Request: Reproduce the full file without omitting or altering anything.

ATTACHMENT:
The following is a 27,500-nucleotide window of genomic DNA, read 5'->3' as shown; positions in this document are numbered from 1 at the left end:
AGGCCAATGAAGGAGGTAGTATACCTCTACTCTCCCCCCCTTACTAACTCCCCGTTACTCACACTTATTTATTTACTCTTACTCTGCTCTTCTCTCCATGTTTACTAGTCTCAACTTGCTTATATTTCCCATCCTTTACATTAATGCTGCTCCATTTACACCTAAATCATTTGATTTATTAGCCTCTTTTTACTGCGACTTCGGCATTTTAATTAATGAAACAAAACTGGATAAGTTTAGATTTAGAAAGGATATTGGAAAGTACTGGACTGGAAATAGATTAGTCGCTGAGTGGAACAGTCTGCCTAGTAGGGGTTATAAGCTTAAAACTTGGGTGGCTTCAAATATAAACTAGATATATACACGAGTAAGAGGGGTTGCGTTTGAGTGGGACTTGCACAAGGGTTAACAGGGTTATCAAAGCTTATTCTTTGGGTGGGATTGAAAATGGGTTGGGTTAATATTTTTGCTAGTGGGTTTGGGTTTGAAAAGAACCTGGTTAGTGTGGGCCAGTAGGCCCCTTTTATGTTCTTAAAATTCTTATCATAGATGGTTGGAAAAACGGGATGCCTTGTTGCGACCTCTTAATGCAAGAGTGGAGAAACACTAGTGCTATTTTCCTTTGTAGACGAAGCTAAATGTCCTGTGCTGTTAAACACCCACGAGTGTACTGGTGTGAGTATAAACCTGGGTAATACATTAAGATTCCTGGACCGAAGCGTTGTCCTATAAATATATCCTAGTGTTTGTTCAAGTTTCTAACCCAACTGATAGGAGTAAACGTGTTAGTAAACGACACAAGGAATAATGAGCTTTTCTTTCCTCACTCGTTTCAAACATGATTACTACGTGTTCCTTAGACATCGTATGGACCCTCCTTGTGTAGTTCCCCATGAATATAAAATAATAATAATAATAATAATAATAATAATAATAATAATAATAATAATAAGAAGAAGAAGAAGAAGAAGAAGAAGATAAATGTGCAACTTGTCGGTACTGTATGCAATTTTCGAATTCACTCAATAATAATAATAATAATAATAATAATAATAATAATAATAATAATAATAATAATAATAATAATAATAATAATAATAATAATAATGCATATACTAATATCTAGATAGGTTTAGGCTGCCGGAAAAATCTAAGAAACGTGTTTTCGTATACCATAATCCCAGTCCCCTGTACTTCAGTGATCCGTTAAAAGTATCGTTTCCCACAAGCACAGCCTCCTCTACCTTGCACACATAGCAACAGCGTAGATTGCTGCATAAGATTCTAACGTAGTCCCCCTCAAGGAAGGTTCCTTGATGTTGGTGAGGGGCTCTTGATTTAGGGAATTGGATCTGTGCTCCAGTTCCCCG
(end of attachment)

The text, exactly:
The following is a 27,500-nucleotide window of genomic DNA, read 5'->3' as shown; positions in this document are numbered from 1 at the left end:
AGGCCAATGAAGGAGGTAGTATACCTCTACTCTCCCCCCCTTACTAACTCCCCGTTACTCACACTTATTTATTTACTCTTACTCTGCTCTTCTCTCCATGTTTACTAGTCTCAACTTGCTTATATTTCCCATCCTTTACATTAATGCTGCTCCATTTACACCTAAATCATTTGATTTATTAGCCTCTTTTTACTGCGACTTCGGCATTTTAATTAATGAAACAAAACTGGATAAGTTTAGATTTAGAAAGGATATTGGAAAGTACTGGACTGGAAATAGATTAGTCGCTGAGTGGAACAGTCTGCCTAGTAGGGGTTATAAGCTTAAAACTTGGGTGGCTTCAAATATAAACTAGATATATACACGAGTAAGAGGGGTTGCGTTTGAGTGGGACTTGCACAAGGGTTAACAGGGTTATCAAAGCTTATTCTTTGGGTGGGATTGAAAATGGGTTGGGTTAATATTTTTGCTAGTGGGTTTGGGTTTGAAAAGAACCTGGTTAGTGTGGGCCAGTAGGCCCCTTTTATGTTCTTAAAATTCTTATCATAGATGGTTGGAAAAACGGGATGCCTTGTTGCGACCTCTTAATGCAAGAGTGGAGAAACACTAGTGCTATTTTCCTTTGTAGACGAAGCTAAATGTCCTGTGCTGTTAAACACCCACGAGTGTACTGGTGTGAGTATAAACCTGGGTAATACATTAAGATTCCTGGACCGAAGCGTTGTCCTATAAATATATCCTAGTGTTTGTTCAAGTTTCTAACCCAACTGATAGGAGTAAACGTGTTAGTAAACGACACAAGGAATAATGAGCTTTTCTTTCCTCACTCGTTTCAAACATGATTACTACGTGTTCCTTAGACATCGTATGGACCCTCCTTGTGTAGTTCCCCATGAATATAAAATAATAATAATAATAATAATAATAATAATAATAATAATAATAATAATAAGAAGAAGAAGAAGAAGAAGAAGAAGATAAATGTGCAACTTGTCGGTACTGTATGCAATTTTCGAATTCACTCAATAATAATAATAATAATAATAATAATAATAATAATAATAATAATAATAATAATAATAATAATAATAATAATAATAATAATAATGCATATACTAATATCTAGATAGGTTTAGGCTGCCGGAAAAATCTAAGAAACGTGTTTTCGTATACCATAATCCCAGTCCCCTGTACTTCAGTGATCCGTTAAAAGTATCGTTTCCCACAAGCACAGCCTCCTCTACCTTGCACACATAGCAACAGCGTAGATTGCTGCATAAGATTCTAACGTAGTCCCCCTCAAGGAAGGTTCCTTGATGTTGGTGAGGGGCTCTTGATTTAGGGAATTGGATCTGTGCTCCAGTTCCCCG